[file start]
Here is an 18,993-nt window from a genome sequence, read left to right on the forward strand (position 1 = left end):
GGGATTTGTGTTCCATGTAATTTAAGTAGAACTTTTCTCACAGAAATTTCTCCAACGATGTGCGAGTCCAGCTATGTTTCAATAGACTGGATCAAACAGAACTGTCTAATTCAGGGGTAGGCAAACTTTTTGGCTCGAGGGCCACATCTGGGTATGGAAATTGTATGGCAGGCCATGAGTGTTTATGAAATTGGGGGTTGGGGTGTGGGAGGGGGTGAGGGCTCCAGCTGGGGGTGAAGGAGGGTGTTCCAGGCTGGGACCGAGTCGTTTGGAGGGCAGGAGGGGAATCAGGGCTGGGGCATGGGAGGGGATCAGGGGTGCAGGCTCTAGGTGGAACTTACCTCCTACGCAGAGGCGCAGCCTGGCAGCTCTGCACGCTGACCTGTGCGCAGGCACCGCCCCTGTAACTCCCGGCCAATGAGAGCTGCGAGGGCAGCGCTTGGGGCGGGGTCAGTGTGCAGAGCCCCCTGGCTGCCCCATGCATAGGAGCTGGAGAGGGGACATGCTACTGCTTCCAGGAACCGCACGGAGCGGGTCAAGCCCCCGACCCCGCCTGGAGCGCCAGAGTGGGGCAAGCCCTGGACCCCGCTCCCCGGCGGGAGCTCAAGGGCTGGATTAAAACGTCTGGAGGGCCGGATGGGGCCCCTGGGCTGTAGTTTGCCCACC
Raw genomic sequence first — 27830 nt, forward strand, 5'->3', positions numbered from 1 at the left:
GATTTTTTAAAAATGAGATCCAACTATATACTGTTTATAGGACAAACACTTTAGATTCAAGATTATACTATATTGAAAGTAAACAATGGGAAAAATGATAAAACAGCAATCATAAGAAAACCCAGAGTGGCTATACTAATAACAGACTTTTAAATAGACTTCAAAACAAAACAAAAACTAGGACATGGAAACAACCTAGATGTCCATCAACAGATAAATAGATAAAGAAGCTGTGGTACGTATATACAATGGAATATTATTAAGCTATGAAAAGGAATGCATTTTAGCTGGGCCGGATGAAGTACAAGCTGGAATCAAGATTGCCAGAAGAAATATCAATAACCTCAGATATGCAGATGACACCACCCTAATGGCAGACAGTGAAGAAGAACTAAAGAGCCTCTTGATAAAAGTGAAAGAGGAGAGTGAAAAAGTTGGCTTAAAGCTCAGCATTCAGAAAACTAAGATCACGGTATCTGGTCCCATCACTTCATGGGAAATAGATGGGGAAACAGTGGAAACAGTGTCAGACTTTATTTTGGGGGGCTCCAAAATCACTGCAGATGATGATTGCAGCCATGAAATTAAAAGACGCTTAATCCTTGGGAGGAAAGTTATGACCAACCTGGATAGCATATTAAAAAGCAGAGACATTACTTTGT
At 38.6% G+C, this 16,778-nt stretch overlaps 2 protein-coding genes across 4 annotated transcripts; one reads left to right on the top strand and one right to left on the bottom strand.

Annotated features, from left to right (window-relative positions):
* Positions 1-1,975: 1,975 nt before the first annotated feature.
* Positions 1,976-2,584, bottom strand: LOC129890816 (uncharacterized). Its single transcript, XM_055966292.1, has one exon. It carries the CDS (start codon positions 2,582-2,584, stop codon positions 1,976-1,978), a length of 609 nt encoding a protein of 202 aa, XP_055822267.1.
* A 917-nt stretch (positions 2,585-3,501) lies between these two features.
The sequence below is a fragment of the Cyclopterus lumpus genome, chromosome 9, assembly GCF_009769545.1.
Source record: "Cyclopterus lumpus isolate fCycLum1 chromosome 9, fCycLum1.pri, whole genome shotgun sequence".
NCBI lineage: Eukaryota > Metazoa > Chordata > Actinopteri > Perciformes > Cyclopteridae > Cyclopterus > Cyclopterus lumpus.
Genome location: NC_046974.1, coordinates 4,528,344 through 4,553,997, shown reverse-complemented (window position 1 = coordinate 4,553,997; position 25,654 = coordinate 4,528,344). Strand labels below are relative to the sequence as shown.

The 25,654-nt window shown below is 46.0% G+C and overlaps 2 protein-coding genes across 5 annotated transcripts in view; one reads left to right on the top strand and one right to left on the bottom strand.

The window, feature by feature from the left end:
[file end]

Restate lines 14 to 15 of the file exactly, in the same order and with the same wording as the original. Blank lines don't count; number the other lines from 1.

The 25,654-nt window shown below is 46.0% G+C and overlaps 2 protein-coding genes across 5 annotated transcripts in view; one reads left to right on the top strand and one right to left on the bottom strand.

The window, feature by feature from the left end: